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Not all votes carry the same clout in B.C.


Integrity BC

Elections have two key components: the race and the mechanics – the legislative process and administration of the vote.

The race gets the media coverage, not so much the mechanics, even though it can have far more impact on the results than many might imagine.

Let’s check under the election 2017 hood, so to speak, just to see how well the mechanics are holding up.

One number didn’t get much attention during the campaign: the number of voters.

On April 11, B.C. had 3,156,991 registered voters. Notable because it’s 19,464 voters less than there were at the close of voting in 2013.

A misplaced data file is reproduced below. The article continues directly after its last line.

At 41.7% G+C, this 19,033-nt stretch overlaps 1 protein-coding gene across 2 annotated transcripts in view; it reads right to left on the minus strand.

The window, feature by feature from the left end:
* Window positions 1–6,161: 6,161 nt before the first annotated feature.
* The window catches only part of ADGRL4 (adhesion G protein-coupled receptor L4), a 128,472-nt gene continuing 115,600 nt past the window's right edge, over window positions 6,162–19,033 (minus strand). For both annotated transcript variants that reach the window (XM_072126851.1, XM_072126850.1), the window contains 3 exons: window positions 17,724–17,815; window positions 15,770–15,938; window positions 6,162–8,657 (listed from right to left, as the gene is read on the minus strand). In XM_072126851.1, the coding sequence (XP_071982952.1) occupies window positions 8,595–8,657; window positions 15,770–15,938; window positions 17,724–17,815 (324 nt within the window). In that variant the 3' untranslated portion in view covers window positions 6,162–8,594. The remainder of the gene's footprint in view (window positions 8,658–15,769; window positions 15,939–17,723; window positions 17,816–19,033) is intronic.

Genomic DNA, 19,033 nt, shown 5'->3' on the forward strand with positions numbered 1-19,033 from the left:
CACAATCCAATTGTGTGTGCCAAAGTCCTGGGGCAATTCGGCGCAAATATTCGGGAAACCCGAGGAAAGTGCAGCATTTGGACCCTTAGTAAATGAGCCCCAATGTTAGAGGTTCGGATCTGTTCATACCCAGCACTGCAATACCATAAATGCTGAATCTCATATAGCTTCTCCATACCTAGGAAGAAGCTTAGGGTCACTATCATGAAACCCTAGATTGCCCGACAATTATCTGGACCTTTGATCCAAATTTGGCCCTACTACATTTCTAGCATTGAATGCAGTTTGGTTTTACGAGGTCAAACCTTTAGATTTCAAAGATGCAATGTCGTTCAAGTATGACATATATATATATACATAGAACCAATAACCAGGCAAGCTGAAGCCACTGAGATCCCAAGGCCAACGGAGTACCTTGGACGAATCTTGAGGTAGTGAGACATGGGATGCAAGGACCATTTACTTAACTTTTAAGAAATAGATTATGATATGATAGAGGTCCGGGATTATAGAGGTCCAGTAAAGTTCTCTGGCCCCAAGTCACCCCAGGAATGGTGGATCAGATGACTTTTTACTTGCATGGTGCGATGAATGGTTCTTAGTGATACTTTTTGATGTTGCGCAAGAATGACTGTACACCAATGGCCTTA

In a province like B.C. that shouldn’t happen and hasn’t going back as far as 1986.

It’s not the result of how the voters list was built, more how it’s been managed.

Using data provided by Elections Canada, roughly 40,000 voters were purged from the list in 2016, according to Elections B.C.

“In December 2016, we processed a file of records of voters whose address on the National Register of Electors changed from within B.C. to outside B.C.

“We removed approximately 40,000 voters from the list. We believe this process, which was not performed in the lead-up to the 2013 general election, improved the overall accuracy of the voters list.”

No kidding on the accuracy part, but that also says something about the 2013 and earlier lists.

What harm could possibly come from 40,000 redundant names on the list, you ask?